In Kansas City in the 1920’s, George E. Lee and his younger sister, Julia, brewed sweet blues and helped shape the history of Jazz in the city. George E. Lee was a band leader of the “George E. Lee Band”, in Kansas City during the rise of Jazz. Julia played piano and sang with her brother’s band for 15 years before launching her solo career in 1935, and later became the leader of her own band, “Julia Lee and Her Boy Friends”. They were born in Boonville, Missouri and raised in Kansas City.mmf-124

George E. Lee was born on April 28, 1896. He was very much influenced by his father, and strove to be a bandleader as his father was. Both George and Julia started performing when they played with their dad’s string band as children. By the time George and Julia were young adults, they had both dropped out of Lincoln High School, and were wrapped up in the Jazz scene at 18th and vine. When George founded the George E. Lee band and Julia played on piano, they played at a number of venues in Kansas City.

George played saxophone, specializing in “slap-tongue style”. While serving in WWI, George continued to playing music abroad. On return to the US, he created his first ensemble that grew to become the George E. Lee Novelty Orchestra. He made his first recording with the Merritt label in 1927, recording “Down Home Syncopated Blues” and “Merritt Stomp”.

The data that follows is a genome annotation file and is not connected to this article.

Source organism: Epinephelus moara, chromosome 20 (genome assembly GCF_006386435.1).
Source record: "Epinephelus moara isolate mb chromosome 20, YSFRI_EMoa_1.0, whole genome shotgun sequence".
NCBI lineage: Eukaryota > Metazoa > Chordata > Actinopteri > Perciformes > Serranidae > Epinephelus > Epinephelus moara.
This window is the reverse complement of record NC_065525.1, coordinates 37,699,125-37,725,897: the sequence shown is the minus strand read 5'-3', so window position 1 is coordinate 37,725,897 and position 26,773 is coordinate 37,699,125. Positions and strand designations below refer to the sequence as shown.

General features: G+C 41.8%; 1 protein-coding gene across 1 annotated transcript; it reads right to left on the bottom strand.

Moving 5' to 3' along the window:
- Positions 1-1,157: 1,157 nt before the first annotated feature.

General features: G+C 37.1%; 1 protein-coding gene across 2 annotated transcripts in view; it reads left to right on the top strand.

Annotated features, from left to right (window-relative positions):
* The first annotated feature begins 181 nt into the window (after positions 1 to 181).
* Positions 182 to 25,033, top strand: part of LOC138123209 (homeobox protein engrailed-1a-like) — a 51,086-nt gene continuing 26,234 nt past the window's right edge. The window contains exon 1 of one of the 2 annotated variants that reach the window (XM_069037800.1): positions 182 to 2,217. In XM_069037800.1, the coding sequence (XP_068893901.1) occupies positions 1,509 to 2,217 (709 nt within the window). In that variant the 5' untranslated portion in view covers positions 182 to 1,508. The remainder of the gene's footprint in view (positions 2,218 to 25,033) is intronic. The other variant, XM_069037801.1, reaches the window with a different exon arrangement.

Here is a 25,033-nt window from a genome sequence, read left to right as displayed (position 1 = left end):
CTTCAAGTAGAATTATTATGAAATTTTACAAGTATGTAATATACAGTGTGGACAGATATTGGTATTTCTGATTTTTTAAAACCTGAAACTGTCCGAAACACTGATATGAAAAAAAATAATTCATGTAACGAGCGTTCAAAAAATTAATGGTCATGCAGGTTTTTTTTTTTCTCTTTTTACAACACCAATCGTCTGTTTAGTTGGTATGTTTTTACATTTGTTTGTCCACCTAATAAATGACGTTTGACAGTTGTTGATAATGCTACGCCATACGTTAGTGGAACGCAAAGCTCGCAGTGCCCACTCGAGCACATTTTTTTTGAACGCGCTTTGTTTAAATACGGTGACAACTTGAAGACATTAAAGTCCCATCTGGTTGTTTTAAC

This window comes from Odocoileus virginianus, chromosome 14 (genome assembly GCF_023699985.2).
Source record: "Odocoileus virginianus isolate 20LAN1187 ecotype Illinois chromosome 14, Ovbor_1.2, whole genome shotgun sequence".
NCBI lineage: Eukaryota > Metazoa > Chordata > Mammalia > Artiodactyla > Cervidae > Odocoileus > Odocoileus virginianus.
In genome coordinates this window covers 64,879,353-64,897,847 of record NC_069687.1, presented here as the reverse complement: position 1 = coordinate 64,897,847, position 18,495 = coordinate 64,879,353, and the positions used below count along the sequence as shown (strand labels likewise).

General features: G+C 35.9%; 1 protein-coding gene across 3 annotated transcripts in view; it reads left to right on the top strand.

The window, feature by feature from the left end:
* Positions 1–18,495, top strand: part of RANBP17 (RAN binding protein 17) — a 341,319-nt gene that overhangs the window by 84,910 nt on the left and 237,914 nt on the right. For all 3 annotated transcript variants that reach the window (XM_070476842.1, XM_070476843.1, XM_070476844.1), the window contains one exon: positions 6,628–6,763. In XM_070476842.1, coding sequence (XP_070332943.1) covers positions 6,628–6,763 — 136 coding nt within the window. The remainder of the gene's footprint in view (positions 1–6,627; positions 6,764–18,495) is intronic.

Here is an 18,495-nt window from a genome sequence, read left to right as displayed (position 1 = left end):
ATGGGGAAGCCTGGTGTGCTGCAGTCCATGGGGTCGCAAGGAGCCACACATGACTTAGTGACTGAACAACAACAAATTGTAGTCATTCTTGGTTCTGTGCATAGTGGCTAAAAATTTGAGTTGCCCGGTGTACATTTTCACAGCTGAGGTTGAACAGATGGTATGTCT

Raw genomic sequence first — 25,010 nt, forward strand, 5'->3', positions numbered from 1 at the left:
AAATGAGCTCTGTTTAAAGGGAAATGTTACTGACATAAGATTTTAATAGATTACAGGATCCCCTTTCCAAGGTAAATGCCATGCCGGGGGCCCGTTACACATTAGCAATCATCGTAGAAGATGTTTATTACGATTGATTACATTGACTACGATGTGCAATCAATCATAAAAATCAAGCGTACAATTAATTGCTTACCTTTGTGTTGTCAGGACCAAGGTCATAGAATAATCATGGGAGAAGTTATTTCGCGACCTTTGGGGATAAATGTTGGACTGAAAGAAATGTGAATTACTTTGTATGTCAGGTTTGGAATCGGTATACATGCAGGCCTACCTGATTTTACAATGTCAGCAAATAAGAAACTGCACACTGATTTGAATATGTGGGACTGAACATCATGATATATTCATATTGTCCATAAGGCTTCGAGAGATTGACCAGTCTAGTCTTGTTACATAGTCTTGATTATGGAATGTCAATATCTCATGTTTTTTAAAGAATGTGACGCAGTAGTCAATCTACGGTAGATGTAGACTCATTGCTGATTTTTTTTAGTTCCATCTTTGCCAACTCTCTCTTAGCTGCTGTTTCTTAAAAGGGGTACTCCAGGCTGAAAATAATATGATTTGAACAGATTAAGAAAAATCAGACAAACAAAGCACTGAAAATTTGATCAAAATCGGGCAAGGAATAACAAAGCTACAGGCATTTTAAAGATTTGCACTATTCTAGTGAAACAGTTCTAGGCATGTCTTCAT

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The George E. Lee band first hit big when they performed at a battle of the bands against Walter Page’s Blue Devils. They played Lincoln, Lyric, and Paseo Halls. At the height of their popularity they played all the latest hits. However, the band suffered from George’s leadership. He was often unfair to the other band members; fining them for minor things, and paying them under scale while he drove his expensive car around. He was known to be ruthless and changed the band members a number of times. His main rival in the 1920’s was the Bennie Moten Band, which ultimately overtook what was left of the George E. Lee Orchestra in 1933. After the band broke up, George continued making music with his sister and performing in Kansas City. He retired from music in 1940 and moved to California. He died on October 2, 1985 in California.

 

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Julia Lee was born on October 31, 1902. She was formally trained as a pianist and sang the blues like no other. In the 15 years that she played with her brother’s band, she experienced recording sessions, performances, and the night life of Kansas City. Julia was known for singing more risqué songs, and was rumored to own a song book she called “Songs My Momma Told Me Not to Sing”. She sang blues from her heart, often talked to her audience about their lives, and gave advice to those who needed it. Her biggest hits were, “Come On Over to My House Baby”, “Snatch and Grab It”, and “Evil Momma Blues”. She died during her performing career on December 8, 1958 in her apartment in Kansas City.

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Written by Abby Langley and Scarlett Miller

 

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Sources:

http://library.umkc.edu/spec-col/parisoftheplains/webexhibit/page4.htm

http://library.umkc.edu/spec-col/local627/text/bands/lee.htm

Kansas City Call – Newspaper

Kansas City Jazz – Frank Driggs and Chuck Haddix

Chuck’s Special Files